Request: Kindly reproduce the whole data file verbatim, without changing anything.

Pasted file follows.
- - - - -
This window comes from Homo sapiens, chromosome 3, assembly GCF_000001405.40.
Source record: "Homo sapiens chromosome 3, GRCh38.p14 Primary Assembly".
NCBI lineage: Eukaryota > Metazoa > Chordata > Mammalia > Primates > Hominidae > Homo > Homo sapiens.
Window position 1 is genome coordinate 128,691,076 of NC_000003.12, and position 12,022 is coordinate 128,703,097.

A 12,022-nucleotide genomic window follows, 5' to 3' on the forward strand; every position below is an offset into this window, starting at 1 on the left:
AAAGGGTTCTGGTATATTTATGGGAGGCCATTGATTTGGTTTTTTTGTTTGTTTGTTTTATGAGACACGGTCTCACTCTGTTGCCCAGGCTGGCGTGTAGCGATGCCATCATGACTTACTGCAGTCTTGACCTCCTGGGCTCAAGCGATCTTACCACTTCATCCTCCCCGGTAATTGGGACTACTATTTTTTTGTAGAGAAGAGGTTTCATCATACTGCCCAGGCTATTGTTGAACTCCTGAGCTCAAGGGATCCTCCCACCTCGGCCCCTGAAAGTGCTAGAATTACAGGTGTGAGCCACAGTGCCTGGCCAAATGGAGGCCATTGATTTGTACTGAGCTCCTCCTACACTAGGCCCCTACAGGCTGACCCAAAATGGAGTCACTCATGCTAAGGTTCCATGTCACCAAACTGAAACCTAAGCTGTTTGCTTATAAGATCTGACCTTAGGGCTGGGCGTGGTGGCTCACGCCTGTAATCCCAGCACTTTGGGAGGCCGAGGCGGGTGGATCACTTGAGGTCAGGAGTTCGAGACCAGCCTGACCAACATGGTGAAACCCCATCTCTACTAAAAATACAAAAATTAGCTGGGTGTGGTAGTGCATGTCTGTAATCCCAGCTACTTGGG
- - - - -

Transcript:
This window comes from Homo sapiens, chromosome 3, assembly GCF_000001405.40.
Source record: "Homo sapiens chromosome 3, GRCh38.p14 Primary Assembly".
NCBI lineage: Eukaryota > Metazoa > Chordata > Mammalia > Primates > Hominidae > Homo > Homo sapiens.
Window position 1 is genome coordinate 128,691,076 of NC_000003.12, and position 12,022 is coordinate 128,703,097.

A 12,022-nucleotide genomic window follows, 5' to 3' on the forward strand; every position below is an offset into this window, starting at 1 on the left:
AAAGGGTTCTGGTATATTTATGGGAGGCCATTGATTTGGTTTTTTTGTTTGTTTGTTTTATGAGACACGGTCTCACTCTGTTGCCCAGGCTGGCGTGTAGCGATGCCATCATGACTTACTGCAGTCTTGACCTCCTGGGCTCAAGCGATCTTACCACTTCATCCTCCCCGGTAATTGGGACTACTATTTTTTTGTAGAGAAGAGGTTTCATCATACTGCCCAGGCTATTGTTGAACTCCTGAGCTCAAGGGATCCTCCCACCTCGGCCCCTGAAAGTGCTAGAATTACAGGTGTGAGCCACAGTGCCTGGCCAAATGGAGGCCATTGATTTGTACTGAGCTCCTCCTACACTAGGCCCCTACAGGCTGACCCAAAATGGAGTCACTCATGCTAAGGTTCCATGTCACCAAACTGAAACCTAAGCTGTTTGCTTATAAGATCTGACCTTAGGGCTGGGCGTGGTGGCTCACGCCTGTAATCCCAGCACTTTGGGAGGCCGAGGCGGGTGGATCACTTGAGGTCAGGAGTTCGAGACCAGCCTGACCAACATGGTGAAACCCCATCTCTACTAAAAATACAAAAATTAGCTGGGTGTGGTAGTGCATGTCTGTAATCCCAGCTACTTGGG